Friday, July 9, 2010
A Deep Surprise
Her music drops slowly into your soul. With ripples of rhythm flowing towards the listener song by song, word by word, Samantha James has found her sound by mixing waves of lounge with sprinkles of electronica, making one of the most surreal, yet mesmerizing albums of the past ten years. Solely by listening to the artists latest LP, Subconscious, one cannot help but let the luscious lyrics, vivacious vocals and mellow melodies dive deep into your subconscious.
James may know how to hypnotize her audience, but the only thing now is for the world to catch onto one of the greatest artists of the past decade. After a #1 single on the Billboard dance charts with “Rise,” James released her debut album of the same name. While sales were soft, the quality of her debut matches that of legends.
With Subconsious, James continues her legacy of the Queen of Lounge and one of the few artists out there who can take what is conventionally background music and put pure heart into it, bringing it to life.
On “Veil,” the LP’s strongest song, James tells the listener to lift their own veils and see the world for what it is: a light that shines over all of us. “Veil” has James in the area where she does it best: lounge. Perfect for that drive at sunset or along with that delicious cosmopolian. The song explodes with euphoric rhythms that put the listener in a trance, but even though this track is one of the most flavorful, it’s just a taste of things to come.
Mirror mirror on the wall, which song is the most single-worthy of all? The answer is “Find a Way” perhaps James’ most gorgeous song so far. Everything about the track, from the melody, to the vocal delivery has the familiar scent of Sade. The calming song puts the mind at ease and allows the listener to journey through the emotion of James as if they were floating through rose-scented air.
James flows most freely on “Free,” the most urban-flavored of the bunch, shows James tip-toe into the world of electro-jazz. Perhaps one of the LPs most candid track that shows the reality of the protagonists pain and wishes. One the other side, the title track makes for some fluffy fun on the dance floor. But even for a song about a topic as trite as a club hook-up, the songwriter likens the occurrence to something that touches her soul and dances through the most hidden areas of her mind. Another dance track, “Waves of Change,” the album’s first single, crashes onto the dance floor with some of the best remixes of the year done by Kaskade.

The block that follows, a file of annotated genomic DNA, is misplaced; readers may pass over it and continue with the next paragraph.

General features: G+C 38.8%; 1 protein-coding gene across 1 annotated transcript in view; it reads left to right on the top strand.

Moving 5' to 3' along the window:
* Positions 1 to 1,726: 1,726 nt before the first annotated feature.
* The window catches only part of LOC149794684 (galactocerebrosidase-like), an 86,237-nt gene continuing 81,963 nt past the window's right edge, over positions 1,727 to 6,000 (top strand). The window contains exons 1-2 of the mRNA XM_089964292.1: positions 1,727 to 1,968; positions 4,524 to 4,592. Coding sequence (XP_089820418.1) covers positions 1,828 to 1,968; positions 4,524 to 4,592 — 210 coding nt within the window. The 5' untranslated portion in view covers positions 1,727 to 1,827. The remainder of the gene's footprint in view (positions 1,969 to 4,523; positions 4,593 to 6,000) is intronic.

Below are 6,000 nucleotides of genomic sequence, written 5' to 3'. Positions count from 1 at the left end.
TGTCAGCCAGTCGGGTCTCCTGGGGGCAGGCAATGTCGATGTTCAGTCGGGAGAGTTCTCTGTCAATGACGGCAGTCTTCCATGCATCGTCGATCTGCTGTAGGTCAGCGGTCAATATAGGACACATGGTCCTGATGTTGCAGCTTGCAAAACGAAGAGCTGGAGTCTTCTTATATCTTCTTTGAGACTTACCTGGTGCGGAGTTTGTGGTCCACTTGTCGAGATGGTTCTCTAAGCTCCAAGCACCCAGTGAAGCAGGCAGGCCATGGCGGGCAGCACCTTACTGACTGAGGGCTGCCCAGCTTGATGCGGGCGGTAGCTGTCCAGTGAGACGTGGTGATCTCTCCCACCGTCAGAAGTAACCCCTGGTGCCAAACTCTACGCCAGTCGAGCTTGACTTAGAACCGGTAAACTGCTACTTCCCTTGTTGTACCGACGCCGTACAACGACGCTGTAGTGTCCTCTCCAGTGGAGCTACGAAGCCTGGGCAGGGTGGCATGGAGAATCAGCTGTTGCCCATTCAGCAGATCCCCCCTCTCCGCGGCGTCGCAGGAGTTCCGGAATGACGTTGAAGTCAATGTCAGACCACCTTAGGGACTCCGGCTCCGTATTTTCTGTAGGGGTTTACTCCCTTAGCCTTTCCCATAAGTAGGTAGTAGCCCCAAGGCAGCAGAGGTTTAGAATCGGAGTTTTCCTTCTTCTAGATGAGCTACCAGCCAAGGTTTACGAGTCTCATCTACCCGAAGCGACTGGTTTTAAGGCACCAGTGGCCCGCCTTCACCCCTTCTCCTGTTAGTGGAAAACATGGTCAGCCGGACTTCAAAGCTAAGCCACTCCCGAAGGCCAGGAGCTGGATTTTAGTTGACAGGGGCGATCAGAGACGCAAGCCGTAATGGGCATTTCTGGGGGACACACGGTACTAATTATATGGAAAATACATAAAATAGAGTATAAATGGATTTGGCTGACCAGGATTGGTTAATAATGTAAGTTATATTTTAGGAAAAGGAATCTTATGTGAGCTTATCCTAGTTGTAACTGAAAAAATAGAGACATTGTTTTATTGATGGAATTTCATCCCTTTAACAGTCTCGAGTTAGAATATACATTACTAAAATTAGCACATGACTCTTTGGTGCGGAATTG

One of Rise’s most memorable moments was “Right Now” a simple chill track with minimal vocals and an amazing musical production. The sequel, “Life is Waiting” follows the same musical road with similar success. Think of it like the older sister of “Right Now,” with even more production. The simplicity of “Right Now” made it a chill classic, and while “Life is Waiting” holds the same future in its hands, one cannot help but compare the two.
James doesn’t always reach pure perfection. “Tonight” would make for a nice club track except for the inclusion of guest vocalist JB Eckl, whose vocal talents fail to mess with the suave diva. “Illusions” starts off nicely, but that ends up to be an illusion itself. The song sounds like an awkward mix of sounds and lyrics the singer has previously done. Even so, in the rare instances when the album drops, the quality is still above 99.9% of music out there today.
Pushing forward and upward, “Satellites” sees James venture into acoustic-touched electronica with sweet success. “Maybe Tomorrow” goes through the glowing motions of loungy-pop, and “Amber Sky” drops with the soft, sweet sounds of electronic-pop to the poetic lyrics of James yearning for the girl of her past. “Tree of Life” at first, seems to have been sprouted in the same vein as Rise’s “Come Through," but the song does grow on you eventually on its own ground.
The final page of the album, “Again and Again” marks the first released Samantha James track with no electronic elements to it at all. Nothing but pure piano, the haunting closer shows the most sensitive side of the singer.
As the LP makes its way deeper into your subconscious, feelings of beauty and love takes over in a way that no other album could make you feel, and with that, Samantha James has become a success. Perhaps not a success with sales, but James has found her niche for her sound and her message that transcends all fads and breaks through the musical barriers to make her mark. Like the word itself, it is impossible to define the album Subconscious precisely, but perhaps that’s the genius behind Samantha James.